Walking the Colne
When Truth is Flooded by Imagination:
writer Sarah Hymas on the walk ‘Colne Rising’
With this winter’s flooding, you might be wary of a walk that tells a story of a seismic tidal surge rolling 75 miles inland to burst the River Colne’s banks. On the other hand, with the increasing evidence of the effects of climate change, you might appreciate the space to hear and imagine how rising sea levels and warming temperatures may affect a seemingly ‘safe’ area in the West Pennines.
Marsden has already flooded. In 1810, the ‘Black Flood’ came down Butterley Clough breaking the reservoir’s banks, another in 1868 and in 1895, again in 1946. All these were caused by water from the hills. I live on the west coast and regularly see the devastating power of a high tide hammered higher and harder by strong onshore winds. Many of us who live near the sea, rivers, or in areas of high rainfall, know all too well how quickly water changes from something benign, restful, beautiful even, to being insidious, overwhelming and calamitous. It is an extraordinary quality to be both fluid and solid. I think it’s water’s indeterminate nature I find so fascinating, that compels me to write about it, again and again.
Last year the Met Office and Met Éireann decided to name storms - http://www.metoffice.gov.uk/uk-storm-centre - to aid the communication of them, raising awareness of severe weather before it strikes. I didn’t name the storm that causes the seismic surge in Colne Rising, but I did discuss tidal modelling and early warning systems with the National Oceanography Centre. I wanted, for all its rather fanciful potential, the story to have authenticity.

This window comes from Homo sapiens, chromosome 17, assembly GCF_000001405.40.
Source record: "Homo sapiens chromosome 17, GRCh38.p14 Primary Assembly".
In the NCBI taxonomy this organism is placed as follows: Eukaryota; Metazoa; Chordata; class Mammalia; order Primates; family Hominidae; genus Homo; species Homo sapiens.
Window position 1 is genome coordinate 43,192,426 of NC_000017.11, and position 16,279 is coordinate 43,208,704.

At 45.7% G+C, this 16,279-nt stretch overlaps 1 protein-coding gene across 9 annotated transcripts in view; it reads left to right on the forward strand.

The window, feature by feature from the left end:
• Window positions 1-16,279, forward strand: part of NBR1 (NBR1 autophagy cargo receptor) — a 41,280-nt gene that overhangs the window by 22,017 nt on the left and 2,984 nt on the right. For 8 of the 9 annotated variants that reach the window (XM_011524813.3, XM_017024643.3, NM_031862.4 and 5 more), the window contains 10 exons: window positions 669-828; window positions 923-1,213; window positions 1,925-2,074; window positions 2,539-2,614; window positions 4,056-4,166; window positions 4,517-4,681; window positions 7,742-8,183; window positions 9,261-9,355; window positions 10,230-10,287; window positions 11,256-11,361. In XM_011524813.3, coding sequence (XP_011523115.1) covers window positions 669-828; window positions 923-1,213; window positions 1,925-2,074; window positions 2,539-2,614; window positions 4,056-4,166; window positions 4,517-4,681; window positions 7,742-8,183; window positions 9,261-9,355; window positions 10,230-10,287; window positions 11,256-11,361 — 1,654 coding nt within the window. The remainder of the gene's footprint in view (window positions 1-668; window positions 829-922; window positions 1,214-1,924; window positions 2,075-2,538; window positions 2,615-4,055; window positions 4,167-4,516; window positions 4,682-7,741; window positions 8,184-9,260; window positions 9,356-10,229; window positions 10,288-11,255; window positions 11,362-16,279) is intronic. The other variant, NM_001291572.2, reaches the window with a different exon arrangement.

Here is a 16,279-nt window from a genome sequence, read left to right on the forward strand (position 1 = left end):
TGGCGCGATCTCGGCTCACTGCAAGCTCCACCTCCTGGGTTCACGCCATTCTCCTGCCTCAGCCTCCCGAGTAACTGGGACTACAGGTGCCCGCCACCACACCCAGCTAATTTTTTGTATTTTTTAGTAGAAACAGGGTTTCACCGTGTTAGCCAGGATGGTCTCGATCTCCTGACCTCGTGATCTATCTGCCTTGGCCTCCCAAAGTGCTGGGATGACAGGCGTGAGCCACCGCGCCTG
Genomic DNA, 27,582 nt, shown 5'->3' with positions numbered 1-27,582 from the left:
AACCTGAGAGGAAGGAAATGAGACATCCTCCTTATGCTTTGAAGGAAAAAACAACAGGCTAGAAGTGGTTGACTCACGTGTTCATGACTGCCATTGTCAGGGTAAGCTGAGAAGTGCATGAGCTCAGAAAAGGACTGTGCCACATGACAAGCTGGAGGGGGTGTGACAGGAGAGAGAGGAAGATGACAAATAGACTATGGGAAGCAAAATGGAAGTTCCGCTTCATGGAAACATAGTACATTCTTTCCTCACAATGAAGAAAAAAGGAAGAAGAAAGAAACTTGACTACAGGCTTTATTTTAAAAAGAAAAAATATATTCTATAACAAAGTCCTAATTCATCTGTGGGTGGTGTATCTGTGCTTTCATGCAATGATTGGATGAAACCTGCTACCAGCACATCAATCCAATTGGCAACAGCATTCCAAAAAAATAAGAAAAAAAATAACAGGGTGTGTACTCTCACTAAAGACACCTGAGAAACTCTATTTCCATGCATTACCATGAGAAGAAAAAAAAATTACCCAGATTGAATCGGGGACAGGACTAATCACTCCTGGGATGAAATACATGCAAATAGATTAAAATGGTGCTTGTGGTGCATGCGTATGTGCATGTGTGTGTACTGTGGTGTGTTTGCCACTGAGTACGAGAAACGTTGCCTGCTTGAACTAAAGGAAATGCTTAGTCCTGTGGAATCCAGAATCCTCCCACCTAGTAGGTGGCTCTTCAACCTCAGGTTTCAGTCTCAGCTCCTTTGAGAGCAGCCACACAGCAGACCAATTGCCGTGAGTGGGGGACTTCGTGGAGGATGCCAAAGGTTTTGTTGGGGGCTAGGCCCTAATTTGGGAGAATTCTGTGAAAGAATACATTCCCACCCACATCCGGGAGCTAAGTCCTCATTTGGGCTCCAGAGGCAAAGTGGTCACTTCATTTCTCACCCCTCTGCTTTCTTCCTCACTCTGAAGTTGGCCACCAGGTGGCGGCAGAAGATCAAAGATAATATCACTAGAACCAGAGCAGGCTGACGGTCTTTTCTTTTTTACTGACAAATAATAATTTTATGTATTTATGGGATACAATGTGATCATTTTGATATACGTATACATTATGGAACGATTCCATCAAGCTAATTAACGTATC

I also wanted to incorporate the village’s history, to root the story in the valley, exploring key characters and the industrial backdrop of Marsden to thread connections with past and future, to play with the scenario becoming a possibility rather than a bonkers flight of fancy. You can hear the story by downloading it to your device and taking the two-hour walk yourself
The walk follows a circular route from Marsden Park, up Holme Moor, along Deer Hill Conduit, to Binn Moor, past Butterley Reservoir, down to Bank Bottom Mill, ending back at Marsden, West Yorkshire. It begins and ends just 10 minutes from Marsden train station.